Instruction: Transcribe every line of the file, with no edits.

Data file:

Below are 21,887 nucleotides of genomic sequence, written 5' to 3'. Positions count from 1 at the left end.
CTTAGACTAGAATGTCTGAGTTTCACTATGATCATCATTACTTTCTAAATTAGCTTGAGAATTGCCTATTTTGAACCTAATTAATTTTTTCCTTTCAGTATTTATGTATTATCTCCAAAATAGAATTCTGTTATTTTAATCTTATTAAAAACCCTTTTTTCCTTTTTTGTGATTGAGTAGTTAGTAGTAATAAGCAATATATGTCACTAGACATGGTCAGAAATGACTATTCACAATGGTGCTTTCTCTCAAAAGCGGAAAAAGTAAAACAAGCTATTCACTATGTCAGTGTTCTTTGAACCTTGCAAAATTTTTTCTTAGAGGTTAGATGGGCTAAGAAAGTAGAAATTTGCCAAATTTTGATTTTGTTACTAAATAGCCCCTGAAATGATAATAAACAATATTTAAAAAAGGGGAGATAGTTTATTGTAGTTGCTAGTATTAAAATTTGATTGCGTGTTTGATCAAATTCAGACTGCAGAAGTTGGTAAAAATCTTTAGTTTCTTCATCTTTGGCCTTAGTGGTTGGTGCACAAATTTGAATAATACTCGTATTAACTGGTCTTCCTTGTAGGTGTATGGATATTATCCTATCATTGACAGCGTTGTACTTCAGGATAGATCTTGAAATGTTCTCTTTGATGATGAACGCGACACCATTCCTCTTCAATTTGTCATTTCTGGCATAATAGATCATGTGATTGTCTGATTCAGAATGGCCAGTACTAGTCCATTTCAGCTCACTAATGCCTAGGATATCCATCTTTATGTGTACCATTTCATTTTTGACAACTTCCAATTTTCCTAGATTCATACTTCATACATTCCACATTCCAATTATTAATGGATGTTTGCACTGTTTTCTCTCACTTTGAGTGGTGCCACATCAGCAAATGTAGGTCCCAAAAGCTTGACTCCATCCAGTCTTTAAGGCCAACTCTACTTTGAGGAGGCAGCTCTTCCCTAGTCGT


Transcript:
Below are 21,887 nucleotides of genomic sequence, written 5' to 3'. Positions count from 1 at the left end.
CTTAGACTAGAATGTCTGAGTTTCACTATGATCATCATTACTTTCTAAATTAGCTTGAGAATTGCCTATTTTGAACCTAATTAATTTTTTCCTTTCAGTATTTATGTATTATCTCCAAAATAGAATTCTGTTATTTTAATCTTATTAAAAACCCTTTTTTCCTTTTTTGTGATTGAGTAGTTAGTAGTAATAAGCAATATATGTCACTAGACATGGTCAGAAATGACTATTCACAATGGTGCTTTCTCTCAAAAGCGGAAAAAGTAAAACAAGCTATTCACTATGTCAGTGTTCTTTGAACCTTGCAAAATTTTTTCTTAGAGGTTAGATGGGCTAAGAAAGTAGAAATTTGCCAAATTTTGATTTTGTTACTAAATAGCCCCTGAAATGATAATAAACAATATTTAAAAAAGGGGAGATAGTTTATTGTAGTTGCTAGTATTAAAATTTGATTGCGTGTTTGATCAAATTCAGACTGCAGAAGTTGGTAAAAATCTTTAGTTTCTTCATCTTTGGCCTTAGTGGTTGGTGCACAAATTTGAATAATACTCGTATTAACTGGTCTTCCTTGTAGGTGTATGGATATTATCCTATCATTGACAGCGTTGTACTTCAGGATAGATCTTGAAATGTTCTCTTTGATGATGAACGCGACACCATTCCTCTTCAATTTGTCATTTCTGGCATAATAGATCATGTGATTGTCTGATTCAGAATGGCCAGTACTAGTCCATTTCAGCTCACTAATGCCTAGGATATCCATCTTTATGTGTACCATTTCATTTTTGACAACTTCCAATTTTCCTAGATTCATACTTCATACATTCCACATTCCAATTATTAATGGATGTTTGCACTGTTTTCTCTCACTTTGAGTGGTGCCACATCAGCAAATGTAGGTCCCAAAAGCTTGACTCCATCCAGTCTTTAAGGCCAACTCTACTTTGAGGAGGCAGCTCTTCCCTAGTCGT